Auxilium’s Cockatoo coup bails out ex-receivers

Auxilium Partners’
Bob Jacobs.

There will be jubilation in certain quarters following the sale last week of Pluton Resources’ iron ore operation on Cockatoo Island, located in the aptly named Buccaneer Archipelago off West Australia’s northern coast.

Whilst Pluton receiver and Auxilium Partners principal Bob Jacobs can claim credit for succeeding where a procession of his predecessors failed, KordaMentha’s John Bumbak and Janna Robertson (now Moelis COO), along with former colleague Cliff Rocke (now at Cor Cordis) will also be enthused about the outcome Jacob’s engineered.

Pluton watchers will recall that the KordaMentha trio were installed as receivers in late 2014 by General Nice Resources (Hong Kong) Ltd, a subsidiary of Chinese coal and iron ore trader General Nice Group (GNR).

One thing you can be sure of when it comes to commodities traders is that when disputes erupt, they are generally not nice.

The KM trio had taken an indemnity from the GNR subsidiary but resigned less than five months into the gig, having incurred about $8 million in liabilities, including $1 million in royalties owed to the successionists on Harvest Terrace for which the three were personally liable.

Being a $2 company domiciled in Macau it was no great surprise that the GNR subsidiary was unable to honour the indemnity.

Bumbak, Robertson and Rocke did their best by having their appointor wound up by a court in Hong Kong, but until Jacobs got Cockatoo flying again the former receivers remained hypothetically in the pit for $8 million including $1 million in fees.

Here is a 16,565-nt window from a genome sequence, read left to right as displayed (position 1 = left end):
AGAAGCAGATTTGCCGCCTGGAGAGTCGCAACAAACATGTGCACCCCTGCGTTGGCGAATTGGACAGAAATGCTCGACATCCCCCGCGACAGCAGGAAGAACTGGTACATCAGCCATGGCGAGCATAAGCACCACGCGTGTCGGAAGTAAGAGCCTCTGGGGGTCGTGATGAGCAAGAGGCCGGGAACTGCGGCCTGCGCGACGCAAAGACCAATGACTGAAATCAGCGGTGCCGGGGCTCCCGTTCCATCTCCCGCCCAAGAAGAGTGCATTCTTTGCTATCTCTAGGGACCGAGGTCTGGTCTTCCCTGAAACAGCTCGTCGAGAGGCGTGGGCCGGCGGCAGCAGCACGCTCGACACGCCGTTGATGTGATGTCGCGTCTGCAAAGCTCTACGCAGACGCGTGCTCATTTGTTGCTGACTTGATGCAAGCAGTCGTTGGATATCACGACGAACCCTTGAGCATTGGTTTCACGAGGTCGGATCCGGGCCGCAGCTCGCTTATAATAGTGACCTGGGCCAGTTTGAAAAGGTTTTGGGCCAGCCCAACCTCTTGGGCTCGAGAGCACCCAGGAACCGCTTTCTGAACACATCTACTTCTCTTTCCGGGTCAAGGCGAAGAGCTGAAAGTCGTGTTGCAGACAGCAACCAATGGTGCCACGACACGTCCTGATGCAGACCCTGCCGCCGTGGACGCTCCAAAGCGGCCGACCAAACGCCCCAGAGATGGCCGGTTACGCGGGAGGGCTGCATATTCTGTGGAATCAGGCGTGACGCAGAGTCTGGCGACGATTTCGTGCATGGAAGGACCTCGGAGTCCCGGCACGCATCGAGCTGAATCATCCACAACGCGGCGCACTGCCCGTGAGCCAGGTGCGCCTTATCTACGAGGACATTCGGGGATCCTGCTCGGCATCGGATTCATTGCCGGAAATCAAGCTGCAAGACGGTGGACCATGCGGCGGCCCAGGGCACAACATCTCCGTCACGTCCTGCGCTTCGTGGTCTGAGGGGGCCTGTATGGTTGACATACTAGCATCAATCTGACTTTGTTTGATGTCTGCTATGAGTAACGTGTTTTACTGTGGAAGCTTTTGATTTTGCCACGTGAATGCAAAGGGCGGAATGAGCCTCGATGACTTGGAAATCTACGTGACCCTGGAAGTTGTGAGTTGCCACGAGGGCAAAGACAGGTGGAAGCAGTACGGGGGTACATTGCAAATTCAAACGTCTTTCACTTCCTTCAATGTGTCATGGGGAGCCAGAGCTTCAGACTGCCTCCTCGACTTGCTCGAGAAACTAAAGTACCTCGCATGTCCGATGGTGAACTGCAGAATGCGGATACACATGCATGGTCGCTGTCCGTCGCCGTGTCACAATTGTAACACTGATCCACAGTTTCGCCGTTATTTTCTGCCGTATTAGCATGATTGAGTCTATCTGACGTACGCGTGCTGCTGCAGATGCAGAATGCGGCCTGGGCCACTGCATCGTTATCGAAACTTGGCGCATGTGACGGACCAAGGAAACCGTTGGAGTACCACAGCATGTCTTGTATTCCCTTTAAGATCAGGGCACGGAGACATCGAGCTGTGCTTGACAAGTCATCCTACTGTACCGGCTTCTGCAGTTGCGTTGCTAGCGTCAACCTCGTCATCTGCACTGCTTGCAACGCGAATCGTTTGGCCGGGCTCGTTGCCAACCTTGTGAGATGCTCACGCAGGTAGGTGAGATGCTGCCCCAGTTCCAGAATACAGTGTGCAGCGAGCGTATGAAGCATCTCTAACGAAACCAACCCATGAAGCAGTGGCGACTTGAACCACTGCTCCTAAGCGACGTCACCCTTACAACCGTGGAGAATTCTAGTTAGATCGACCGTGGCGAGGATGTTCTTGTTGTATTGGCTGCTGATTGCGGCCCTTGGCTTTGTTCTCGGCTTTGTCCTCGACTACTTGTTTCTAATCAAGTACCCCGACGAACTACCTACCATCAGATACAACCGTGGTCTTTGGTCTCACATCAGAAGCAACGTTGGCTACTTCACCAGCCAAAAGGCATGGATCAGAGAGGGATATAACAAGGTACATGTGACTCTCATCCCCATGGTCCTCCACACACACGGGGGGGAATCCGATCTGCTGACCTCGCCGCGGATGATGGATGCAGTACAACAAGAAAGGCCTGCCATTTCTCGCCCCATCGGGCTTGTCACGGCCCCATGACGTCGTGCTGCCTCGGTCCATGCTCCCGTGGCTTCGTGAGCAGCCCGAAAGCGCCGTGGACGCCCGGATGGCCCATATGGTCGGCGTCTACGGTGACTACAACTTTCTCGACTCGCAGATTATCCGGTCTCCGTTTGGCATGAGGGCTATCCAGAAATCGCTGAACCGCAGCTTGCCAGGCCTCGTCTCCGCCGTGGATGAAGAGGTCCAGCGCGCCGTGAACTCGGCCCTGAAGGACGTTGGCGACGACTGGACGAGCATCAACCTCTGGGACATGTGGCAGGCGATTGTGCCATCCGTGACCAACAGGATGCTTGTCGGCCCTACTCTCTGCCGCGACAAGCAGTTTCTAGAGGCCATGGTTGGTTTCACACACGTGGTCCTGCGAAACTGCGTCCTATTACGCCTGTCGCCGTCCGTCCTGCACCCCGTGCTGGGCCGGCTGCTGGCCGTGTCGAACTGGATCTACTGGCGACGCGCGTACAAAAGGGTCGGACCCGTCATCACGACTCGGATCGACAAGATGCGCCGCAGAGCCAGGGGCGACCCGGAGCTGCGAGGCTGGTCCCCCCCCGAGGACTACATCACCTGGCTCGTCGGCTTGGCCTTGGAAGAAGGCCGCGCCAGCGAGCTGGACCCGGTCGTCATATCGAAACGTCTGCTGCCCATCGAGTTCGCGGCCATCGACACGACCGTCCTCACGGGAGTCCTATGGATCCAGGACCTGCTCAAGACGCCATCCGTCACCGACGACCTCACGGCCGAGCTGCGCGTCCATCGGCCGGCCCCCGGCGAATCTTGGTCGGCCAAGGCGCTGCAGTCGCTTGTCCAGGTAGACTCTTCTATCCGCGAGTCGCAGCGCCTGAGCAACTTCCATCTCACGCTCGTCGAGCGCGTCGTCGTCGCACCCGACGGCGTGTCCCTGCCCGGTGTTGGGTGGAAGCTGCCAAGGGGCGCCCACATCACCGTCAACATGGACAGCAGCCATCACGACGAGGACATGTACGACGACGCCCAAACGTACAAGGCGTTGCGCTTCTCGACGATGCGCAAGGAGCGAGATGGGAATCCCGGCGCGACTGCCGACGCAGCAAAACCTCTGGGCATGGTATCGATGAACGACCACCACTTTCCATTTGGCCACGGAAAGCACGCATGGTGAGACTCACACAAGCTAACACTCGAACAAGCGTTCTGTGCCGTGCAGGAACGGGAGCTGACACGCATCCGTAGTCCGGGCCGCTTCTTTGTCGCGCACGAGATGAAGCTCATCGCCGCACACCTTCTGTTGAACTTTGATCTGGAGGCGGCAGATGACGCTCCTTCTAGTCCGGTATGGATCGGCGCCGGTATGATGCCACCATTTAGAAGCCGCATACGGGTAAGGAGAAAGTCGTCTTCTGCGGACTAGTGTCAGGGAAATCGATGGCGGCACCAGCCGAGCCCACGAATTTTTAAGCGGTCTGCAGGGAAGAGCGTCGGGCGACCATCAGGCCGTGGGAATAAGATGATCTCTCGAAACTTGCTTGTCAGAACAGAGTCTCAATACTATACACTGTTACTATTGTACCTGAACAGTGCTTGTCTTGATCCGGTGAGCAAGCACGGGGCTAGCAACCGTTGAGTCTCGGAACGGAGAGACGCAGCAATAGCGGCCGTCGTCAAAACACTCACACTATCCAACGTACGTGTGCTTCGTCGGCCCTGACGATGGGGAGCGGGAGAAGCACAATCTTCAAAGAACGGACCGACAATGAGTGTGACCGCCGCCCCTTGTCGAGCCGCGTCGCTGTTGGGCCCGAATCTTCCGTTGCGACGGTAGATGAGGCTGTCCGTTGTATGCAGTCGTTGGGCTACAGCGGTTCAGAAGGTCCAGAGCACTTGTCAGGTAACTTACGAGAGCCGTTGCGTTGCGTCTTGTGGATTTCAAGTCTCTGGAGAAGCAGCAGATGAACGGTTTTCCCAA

Their replacements, Pitcher Partners Bryan Hughes and Daniel Bredenkamp tried hard, getting the Cockatoo mine’s open cut pit dewatered ahead of an anticipated restart of mining but the prospective buyer failed to produce the readies.

iNO hears that such was the bad blood this generated that Hughes wanted his appointor to amend the appointment document so he could resign at one day’s notice instead of seven.

Rumour has it that after the appointor refused Hughes would give notice of his retirement every day and then retract on the sixth.

It’s a good story but Hughes did not respond to our request for confirmation so it may be that this anecdote belongs in the same category from whence fishing tales spring.

Hughes and the KordaMentha trio of course comprise only the most recent of Pluton’s multiplicity of receivers.

Before them FTI Consulting’s Ian Francis and Michael Ryan had had a crack after replacing Hall Chadwick’s Cameron Shaw, Richard Albarran and Blair Pleash, who’s appointment lasted three days in April, 2013.

Nor are receivers the only insolvency practitioners to have tackled Pluton in recent years.

In 2015 EY’s Sam Freeman and Vince Smith were appointed administrators. They lasted about a week before being replaced by PwC’s Sam Marsden and Derrick Vickers.

Marsden was also Pluton’s liquidator between 2016 and 2019 but retired before heading to Deloitte this year.

Vickers remains in the role as general purpose liquidator but has had William Buck’s Laurie Fitzgerald in there as special purpose liquidator since 2018.

The best story of all of course is that in the wake of the deal delivered by Jacobs, his legal advisor Chris Pearce of Blackwall Legal and Pragma Lawyers on behalf of the purchaser, 60 to 70 new jobs have been created and the island Alan Bond once operated as remote luxury getaway may shortly resume spinning off the kind of cash one expects from Cockatoo’s renowned high grade hematite. Support INO’s continued chronicling of the insolvency sector.

Further reading:

Receivers At Odds Over Residual Funds

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